Living With Polio

Why the weight? Losing a few pounds is possible … right now. Why wait?

Sunny Roller, Ann Arbor, Michigan

Even if one uses a wheelchair full time and has a metabolism that is a bit slower due to aging, losing weight is possible. I had almost given up, but then 14 months ago, my doctor fiercely demanded that I lose 10 pounds. If I did not, she threatened to infuse me with some creepy medication. How terrifying!

At that time, since I had quit walking with braces and crutches two years before, I was close to 50 pounds overweight. And I knew that the extra weight was not only undesirable; it also made my abilities to transfer and move about so much more strenuous and dangerous. As I pushed, twisted and lifted my body around every day, my hands, arms and shoulders were at imminent risk for injury and worsening carpal tunnel syndrome.

Looking back, I started to struggle with overweight issues at the age of 11. As I grew into womanhood with an obvious physical disability and a polio survivor’s drive to succeed, losing weight was usually on my mind. It plagued me like a whispering snake, reminding me that I was too fat, which magnified my shame.

I sincerely wanted to shed the pounds, but could never figure out how to do it. Or maybe I wasn’t scared enough to do it. My thoughts ranged along a scale from “why this weight?” to “oh, why not wait?” Throughout my busy adult life, I ate when the other girls were out dancing or flirting. I ate at social events with friends. It was easier to meet for dinner than to go roller skating together. I also ate poorly; grabbing fast food when I was superachieving to meet my latest professional work deadline.

But now, in my retirement years, “why not wait” had abruptly turned into “don’t wait; too much weight!” For 58 long years, I had not been caring for my body properly. I didn’t know how. My halfhearted attempts had always failed.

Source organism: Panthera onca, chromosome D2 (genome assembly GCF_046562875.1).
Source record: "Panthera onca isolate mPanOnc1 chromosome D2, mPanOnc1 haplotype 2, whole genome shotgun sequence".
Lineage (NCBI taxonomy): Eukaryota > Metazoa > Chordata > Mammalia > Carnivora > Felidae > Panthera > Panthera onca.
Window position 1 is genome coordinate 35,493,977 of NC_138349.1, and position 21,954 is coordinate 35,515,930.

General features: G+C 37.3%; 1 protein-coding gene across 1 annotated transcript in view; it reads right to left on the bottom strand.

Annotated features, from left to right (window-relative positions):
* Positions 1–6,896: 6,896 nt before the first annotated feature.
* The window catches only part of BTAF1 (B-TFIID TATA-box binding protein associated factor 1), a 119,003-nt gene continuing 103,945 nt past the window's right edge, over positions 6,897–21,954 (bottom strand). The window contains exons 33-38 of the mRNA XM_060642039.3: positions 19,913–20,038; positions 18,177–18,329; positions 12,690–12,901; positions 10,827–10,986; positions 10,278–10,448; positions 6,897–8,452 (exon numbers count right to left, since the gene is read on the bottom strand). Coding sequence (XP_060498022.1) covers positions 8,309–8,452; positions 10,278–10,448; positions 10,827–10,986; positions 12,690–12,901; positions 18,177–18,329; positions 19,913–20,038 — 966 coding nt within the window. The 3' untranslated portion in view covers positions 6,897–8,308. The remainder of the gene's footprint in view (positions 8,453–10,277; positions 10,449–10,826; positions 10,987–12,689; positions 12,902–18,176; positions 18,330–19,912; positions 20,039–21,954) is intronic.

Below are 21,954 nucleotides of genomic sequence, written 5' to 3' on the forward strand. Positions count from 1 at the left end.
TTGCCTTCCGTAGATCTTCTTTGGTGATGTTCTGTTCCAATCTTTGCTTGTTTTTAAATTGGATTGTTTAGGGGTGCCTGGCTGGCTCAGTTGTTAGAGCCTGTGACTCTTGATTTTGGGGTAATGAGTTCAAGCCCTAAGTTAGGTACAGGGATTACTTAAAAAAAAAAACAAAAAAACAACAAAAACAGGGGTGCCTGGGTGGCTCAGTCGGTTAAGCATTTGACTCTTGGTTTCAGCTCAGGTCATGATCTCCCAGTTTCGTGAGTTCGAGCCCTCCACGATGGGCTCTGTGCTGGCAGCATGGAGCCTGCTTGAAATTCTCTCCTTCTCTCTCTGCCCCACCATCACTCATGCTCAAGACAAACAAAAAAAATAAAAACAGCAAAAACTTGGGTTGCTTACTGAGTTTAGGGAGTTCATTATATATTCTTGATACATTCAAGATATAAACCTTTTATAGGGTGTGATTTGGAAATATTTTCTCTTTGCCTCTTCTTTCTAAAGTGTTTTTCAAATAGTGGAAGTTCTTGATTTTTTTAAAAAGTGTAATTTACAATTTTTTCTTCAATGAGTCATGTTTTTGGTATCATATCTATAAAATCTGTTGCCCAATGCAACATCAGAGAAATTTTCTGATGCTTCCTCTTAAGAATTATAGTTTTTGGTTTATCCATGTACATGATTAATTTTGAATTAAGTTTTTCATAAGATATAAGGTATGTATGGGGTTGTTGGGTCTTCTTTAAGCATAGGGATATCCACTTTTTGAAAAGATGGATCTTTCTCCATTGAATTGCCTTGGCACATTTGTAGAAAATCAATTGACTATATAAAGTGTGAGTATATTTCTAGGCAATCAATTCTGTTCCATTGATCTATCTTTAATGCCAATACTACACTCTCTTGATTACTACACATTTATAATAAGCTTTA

Somehow, though, I had actually hung onto hope. A spirited twinkle inside me knew that, “All things are possible.” I did believe that for me there had to be a key to success. Other people lose weight, why can’t I? I wasn’t born overweight nor was I overweight as a little girl with a disability from polio. I wanted to get back to who I really am — innocent and unburdened —free from obesity and that incessant snake murmuring in my ear.

So, optimism in hand, with the ironically “blessed threat” of some freaky new medication propelling me forward, I began arduously searching. My deep inner resolve arose. I hunted for a logical strategy and a little magic to help guide me on a new path to weight loss. One that was feasible and effective. Delightfully, I found both — the strategy and the touch of magic.

The first step was to pay attention to the process of caring for myself. Really taking good care. What a lovely goal. Polio survivors do know how to set a goal and achieve it and I was now adamant. Focus, focus, focus. Then re-focus when focus wanes. The next step was to choose a strategy that involved a comprehensive set of tactics. I needed to go at it from all angles — exercise, healthful eating and cognitive/emotional support.

The exercise opportunity already existed. I just had to tweak it a little. I had found a gym program at our local rehabilitation center that would help me. After a time of physical therapy for an arm injury a year before, I attended what was called a “post-rehabilitation gym clinic.” For a monthly fee, former patients could work out at the gym with the assistance and support of enthusiastic rehabilitation technicians. I could go every day of the week and work out on the NuStep machine or stand and walk at the parallel bars. They also would help me weigh myself to track weight loss.

Here’s where the magic of kindness appeared first. When they found out I was working to lose weight, they lifted their established rule of short-term membership. They agreed to let me work out for as many months as I wished; knowing that my goal had moved from rehabilitation to weight loss. So, I keep working out at the gym.

(For more details on the reasonable high intensity interval training that my post-polio specialist, Frederick M. Maynard, MD, recommended, refer to and search for the post of May 15, 2015 titled “Recipes for Regeneration.”)

The second part of my strategy was to eat properly. This was a huge challenge because my kitchen is not very accessible and I don’t like to cook. But I knew I needed to start eating clean. Eating clean is the latest buzzword young people use to mean “include whole foods like vegetables, fruits and whole grains, plus healthy proteins and fats; and exclude refined sugar and processed food.” I had been to WeightWatchers numerous times throughout my life and knew they had the most widely acclaimed sensible eating program. So for $20.00 per month, I signed up this time for WeightWatchers Online. It was convenient and I found a huge selection of recipes that were “clean!”